A noun matters, it signifies implicit meanings, enabling those who understand what the noun is signifying, to utilize it for axiological, praxeological and ontological assessment, which furthermore, can have material socio-economic and cultural repercussions, as I hope to illustrate. Somebody asks if we like the taste of something, a mushroom, for example. The word …
Jonathan is a very good friend of mine. i went to university with him & he taught & continues to teach me so much about how to be a person.
He’s a real Renaissance man.
i was despondent when he stopped blogging simply because he writes so well & from such an informed position on so many subjects. i mean, in this post alone we have plants, their Latin nomenclature, a foraged smoothie, a Scottish poem, with his own very funny translation & some pretty nifty photography.
If you like food, growing, foraging, life, health, poetry & pretty much everything wild & natural, Jon is your man.
When he visited me in Jeju we did a bit of foraging & i loved it. Watching his mind process everything is just a marvel.
i don’t bandy the word genius around easily, but Jon really seems to be one of those people who can just do stuff, alot of it, very well.
i highly recommend reading everything from his blog & let’s try & get him posting regularly, if only for my benefit.
Copyright Evey Kwong 2017
It seems I’ve neglected the Grunewald Foraging blog for some time. The truth is, my intention for this website is not to record or detail my foraging walks (though I might refer to them for some specific reason); the blog was started more to record my wild food way, my personal journey, and my attempt to navigate my life by way of wild plants and the gifts of the natural world.
If anyone was interested in Part II of the Islay Foragers blog post, I have to say that I lost all my data and photos about that week in a laptop core-meltdown, which means I only have the photos I posted on social media, which amounts to a photo of some seafoam-green sea-holly (Eryngium maritimum) and a doughty little patch of Scot’s lovage, (Ligusticum scoticum), the last of these being a…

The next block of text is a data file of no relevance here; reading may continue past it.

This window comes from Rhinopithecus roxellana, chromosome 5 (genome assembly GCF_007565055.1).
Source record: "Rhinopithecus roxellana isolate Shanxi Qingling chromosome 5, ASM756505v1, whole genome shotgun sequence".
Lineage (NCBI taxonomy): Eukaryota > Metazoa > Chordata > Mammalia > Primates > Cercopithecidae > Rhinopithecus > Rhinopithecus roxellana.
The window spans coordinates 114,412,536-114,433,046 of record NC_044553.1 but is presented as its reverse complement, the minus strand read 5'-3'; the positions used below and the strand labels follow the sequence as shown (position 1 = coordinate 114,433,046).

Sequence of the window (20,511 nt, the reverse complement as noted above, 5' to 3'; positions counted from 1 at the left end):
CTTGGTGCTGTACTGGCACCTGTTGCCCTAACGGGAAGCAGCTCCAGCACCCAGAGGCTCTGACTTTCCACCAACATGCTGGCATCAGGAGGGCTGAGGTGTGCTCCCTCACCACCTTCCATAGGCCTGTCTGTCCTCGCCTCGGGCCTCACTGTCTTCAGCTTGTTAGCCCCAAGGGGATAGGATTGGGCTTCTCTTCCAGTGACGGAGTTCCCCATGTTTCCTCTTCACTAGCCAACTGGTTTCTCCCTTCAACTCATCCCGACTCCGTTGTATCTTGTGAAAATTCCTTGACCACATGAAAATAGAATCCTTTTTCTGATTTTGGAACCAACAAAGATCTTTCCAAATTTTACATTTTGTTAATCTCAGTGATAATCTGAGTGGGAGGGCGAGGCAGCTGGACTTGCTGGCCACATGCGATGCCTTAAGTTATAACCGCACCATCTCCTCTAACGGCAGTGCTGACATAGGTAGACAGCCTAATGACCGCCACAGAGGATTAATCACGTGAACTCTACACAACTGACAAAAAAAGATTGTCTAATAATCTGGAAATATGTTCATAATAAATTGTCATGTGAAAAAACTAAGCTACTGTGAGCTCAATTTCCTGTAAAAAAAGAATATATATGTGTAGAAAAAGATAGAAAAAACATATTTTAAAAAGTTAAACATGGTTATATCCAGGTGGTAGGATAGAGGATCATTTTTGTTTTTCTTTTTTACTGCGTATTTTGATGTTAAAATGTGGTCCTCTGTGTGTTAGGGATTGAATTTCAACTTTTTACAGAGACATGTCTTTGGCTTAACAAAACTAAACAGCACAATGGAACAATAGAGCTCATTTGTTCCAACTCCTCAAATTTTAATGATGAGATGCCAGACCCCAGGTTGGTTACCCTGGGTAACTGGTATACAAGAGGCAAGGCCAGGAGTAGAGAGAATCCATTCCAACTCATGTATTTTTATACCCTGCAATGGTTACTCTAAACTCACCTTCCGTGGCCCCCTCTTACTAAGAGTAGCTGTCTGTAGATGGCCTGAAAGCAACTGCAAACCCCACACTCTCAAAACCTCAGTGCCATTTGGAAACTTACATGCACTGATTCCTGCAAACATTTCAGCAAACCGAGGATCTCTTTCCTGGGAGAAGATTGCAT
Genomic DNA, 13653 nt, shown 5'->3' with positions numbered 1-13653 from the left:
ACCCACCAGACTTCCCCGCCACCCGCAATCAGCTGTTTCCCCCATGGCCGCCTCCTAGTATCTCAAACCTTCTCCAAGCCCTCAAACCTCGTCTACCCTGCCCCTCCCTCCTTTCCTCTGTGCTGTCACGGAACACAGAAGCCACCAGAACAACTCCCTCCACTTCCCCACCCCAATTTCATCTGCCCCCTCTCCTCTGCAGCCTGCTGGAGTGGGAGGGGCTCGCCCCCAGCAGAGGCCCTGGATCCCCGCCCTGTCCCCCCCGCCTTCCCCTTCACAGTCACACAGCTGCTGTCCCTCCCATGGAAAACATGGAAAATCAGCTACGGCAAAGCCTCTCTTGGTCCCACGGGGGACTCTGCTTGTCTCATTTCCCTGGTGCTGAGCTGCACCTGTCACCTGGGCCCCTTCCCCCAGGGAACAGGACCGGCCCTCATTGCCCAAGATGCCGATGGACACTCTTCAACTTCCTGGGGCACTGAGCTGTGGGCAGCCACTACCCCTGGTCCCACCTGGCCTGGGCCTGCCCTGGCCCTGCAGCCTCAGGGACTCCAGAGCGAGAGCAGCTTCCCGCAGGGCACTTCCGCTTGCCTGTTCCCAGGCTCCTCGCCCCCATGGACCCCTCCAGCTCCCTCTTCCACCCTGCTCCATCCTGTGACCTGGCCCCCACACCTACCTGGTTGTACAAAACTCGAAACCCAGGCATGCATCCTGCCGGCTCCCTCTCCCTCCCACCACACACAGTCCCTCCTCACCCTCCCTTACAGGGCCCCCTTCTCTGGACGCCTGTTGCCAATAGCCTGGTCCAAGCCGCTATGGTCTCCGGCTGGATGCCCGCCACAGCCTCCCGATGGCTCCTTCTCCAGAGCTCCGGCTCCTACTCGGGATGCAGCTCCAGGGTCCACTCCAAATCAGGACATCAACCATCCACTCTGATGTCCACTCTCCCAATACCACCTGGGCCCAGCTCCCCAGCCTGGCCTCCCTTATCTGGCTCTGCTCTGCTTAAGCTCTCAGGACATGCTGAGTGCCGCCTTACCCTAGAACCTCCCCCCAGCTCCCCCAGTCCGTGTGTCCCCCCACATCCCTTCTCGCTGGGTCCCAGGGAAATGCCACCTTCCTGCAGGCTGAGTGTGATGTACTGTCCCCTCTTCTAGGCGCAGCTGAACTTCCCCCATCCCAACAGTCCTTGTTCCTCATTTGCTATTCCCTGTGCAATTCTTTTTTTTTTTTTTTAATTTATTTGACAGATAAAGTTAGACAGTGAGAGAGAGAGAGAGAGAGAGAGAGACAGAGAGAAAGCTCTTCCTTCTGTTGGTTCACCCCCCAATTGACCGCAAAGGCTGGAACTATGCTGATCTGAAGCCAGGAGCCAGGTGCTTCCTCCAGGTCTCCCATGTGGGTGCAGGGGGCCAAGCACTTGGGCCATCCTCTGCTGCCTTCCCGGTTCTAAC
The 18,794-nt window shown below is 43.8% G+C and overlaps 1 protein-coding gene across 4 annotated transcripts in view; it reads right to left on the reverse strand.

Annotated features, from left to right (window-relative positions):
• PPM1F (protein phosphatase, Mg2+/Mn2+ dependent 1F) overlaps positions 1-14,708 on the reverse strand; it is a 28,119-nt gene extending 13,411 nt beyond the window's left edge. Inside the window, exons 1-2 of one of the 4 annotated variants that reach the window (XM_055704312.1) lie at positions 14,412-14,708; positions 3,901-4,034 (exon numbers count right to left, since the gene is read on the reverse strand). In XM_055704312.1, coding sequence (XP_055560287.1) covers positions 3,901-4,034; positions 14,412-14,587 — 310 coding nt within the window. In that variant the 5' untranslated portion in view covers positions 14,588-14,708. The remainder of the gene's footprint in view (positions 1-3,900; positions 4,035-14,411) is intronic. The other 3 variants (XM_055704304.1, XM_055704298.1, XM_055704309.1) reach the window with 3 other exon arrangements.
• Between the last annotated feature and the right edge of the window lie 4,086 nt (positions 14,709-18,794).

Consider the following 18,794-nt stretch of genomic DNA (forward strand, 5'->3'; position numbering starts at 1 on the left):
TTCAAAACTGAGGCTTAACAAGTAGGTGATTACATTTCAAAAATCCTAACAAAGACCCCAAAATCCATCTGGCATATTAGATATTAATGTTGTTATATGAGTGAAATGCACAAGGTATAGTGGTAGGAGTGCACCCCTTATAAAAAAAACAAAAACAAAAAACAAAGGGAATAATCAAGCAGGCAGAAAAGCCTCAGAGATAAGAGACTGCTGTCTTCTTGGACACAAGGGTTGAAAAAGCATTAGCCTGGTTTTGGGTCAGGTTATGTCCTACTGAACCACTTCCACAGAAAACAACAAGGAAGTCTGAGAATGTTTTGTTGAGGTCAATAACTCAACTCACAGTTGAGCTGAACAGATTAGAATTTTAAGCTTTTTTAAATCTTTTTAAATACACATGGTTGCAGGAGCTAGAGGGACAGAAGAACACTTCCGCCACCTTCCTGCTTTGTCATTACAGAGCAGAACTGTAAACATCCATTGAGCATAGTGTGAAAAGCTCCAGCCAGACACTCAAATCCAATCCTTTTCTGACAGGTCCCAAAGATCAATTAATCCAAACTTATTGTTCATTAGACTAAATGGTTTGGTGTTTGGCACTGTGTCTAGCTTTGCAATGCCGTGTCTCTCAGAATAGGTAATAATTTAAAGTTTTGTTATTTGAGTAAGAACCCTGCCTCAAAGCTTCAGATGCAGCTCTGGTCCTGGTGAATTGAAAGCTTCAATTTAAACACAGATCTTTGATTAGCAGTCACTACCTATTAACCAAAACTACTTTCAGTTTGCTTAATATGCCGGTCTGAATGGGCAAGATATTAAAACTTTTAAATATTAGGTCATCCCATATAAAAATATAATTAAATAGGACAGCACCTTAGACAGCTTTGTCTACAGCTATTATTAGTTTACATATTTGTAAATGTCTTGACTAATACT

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the next in Joey Rositano’s series Jeju Island’s Haenyo: A User’s Manual. please get yourself over to pagansweare & leave yours comments or follow please. Joey has a very unique foot in the door, owing to his contacts & capability with the Jeju local dialect, among many other talents. you can learn much about the culture of Jeju & especially its Haenyo, which you aren’t going to find much written about in your local bookstore. here is a man in the thick of it who can provide information on these unique women which is not easy to come across, take advantage.
The women of one coastal village on Jeju Island, South Korea are so tough, even the shamans feel a certain hesitation to perform rituals there.
I can attest to their toughness. Pyeol-ro-Neo-man-ri was one of the first villages I explored and probably the village, over several years, that I returned to the most. One afternoon in late spring, I found myself in a small country lane, squaring off with a woman, probably in her late sixties, who’d raised her fist higher than my head. She was threatening to smash my camera right out of my hands.